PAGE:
The Jerome model released an updated forecast of the election outcome. The model currently predicts a two-party vote share of 47.2% for Clinton and 52.8% for Trump in North Carolina.
Putting the results in context
As any other method, econometric models are subject to bias. Thus, as a general rule, one should not be overly confident the results of a single econometric model. Rather than trusting the results from single econometric models, forecasting research recommends to look at combined econometric models or, even better, a combined forecast that incorporates forecasts from different methods, each of which draws upon different data.
Results compared to other econometric models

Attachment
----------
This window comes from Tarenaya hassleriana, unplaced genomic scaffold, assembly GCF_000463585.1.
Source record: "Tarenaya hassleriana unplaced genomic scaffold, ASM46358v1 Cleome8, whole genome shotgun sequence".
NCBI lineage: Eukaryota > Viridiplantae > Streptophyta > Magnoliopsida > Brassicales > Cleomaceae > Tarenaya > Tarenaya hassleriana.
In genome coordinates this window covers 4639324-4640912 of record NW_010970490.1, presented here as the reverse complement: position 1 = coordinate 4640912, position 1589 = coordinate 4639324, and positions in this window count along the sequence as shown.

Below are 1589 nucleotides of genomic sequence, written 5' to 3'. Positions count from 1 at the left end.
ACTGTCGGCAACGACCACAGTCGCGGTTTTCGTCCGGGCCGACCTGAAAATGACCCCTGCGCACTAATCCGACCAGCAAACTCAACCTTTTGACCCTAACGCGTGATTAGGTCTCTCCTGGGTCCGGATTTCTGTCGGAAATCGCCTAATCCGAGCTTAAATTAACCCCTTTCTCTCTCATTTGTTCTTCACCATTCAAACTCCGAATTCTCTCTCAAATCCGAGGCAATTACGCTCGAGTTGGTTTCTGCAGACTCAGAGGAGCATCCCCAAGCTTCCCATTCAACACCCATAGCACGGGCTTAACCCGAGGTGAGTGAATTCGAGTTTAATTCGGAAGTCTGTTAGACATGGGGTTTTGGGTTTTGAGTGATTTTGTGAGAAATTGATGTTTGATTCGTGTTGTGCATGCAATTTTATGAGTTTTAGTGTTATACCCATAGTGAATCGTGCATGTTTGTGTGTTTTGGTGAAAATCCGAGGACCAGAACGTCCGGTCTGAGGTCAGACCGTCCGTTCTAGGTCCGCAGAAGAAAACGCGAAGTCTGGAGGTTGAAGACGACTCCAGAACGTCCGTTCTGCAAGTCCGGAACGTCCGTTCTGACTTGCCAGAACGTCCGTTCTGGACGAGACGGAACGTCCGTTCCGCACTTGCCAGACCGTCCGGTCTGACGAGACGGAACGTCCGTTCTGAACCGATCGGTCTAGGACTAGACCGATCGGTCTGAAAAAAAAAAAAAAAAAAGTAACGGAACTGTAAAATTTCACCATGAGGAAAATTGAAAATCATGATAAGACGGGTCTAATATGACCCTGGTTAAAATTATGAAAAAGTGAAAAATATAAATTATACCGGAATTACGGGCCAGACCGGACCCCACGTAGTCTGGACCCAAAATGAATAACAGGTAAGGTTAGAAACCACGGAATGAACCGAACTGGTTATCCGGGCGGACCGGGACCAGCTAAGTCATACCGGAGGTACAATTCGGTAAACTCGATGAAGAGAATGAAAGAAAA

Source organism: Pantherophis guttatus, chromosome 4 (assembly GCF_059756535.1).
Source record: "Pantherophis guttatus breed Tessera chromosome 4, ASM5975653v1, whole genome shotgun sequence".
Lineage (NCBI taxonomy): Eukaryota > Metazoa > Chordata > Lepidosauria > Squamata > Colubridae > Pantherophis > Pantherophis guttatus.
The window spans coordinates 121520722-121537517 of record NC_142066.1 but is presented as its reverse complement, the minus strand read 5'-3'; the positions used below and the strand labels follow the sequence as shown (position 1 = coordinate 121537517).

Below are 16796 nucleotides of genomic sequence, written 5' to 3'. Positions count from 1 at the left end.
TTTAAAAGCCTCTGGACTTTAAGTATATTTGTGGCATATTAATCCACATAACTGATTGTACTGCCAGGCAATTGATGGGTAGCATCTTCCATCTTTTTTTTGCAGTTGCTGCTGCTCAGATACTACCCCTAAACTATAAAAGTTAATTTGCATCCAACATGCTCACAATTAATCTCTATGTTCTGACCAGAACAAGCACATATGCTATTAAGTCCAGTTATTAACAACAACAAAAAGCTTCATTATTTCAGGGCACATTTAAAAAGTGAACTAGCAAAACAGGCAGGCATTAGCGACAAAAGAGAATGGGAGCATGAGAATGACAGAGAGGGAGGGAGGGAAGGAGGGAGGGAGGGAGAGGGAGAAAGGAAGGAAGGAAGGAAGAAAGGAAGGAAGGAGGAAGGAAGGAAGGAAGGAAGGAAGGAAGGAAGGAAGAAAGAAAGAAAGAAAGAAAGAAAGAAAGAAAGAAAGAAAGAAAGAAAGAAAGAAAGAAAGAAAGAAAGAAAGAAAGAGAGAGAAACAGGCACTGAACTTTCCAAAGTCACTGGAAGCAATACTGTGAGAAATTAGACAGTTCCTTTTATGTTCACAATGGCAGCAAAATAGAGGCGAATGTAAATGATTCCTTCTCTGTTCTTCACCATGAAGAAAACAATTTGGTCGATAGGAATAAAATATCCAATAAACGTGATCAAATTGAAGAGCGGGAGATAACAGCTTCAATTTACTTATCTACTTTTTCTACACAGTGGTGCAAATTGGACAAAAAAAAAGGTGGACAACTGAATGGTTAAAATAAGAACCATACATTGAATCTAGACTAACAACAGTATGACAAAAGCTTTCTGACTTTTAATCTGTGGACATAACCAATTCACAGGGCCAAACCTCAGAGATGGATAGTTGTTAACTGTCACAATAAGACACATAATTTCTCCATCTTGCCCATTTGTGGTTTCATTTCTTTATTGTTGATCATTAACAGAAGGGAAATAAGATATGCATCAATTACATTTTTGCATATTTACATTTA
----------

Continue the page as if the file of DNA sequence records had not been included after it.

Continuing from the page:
Trump can currently count on 53.2% of the two-party vote according to an average of recent econometric models in North Carolina. In comparison to his numbers in the Jerome model Trump's econometric model average is 0.4 percentage points higher.
Results compared to the combined PollyVote prediction
The results of the Jerome model for Trump are thus 2.2 percentage points above the combined PollyVote, which at the moment predicts a value of 50.6% in North Carolina. In comparison, a look at the PollyVote national prediction for Trump indicates that the actual results are 5.9 percentage points higher.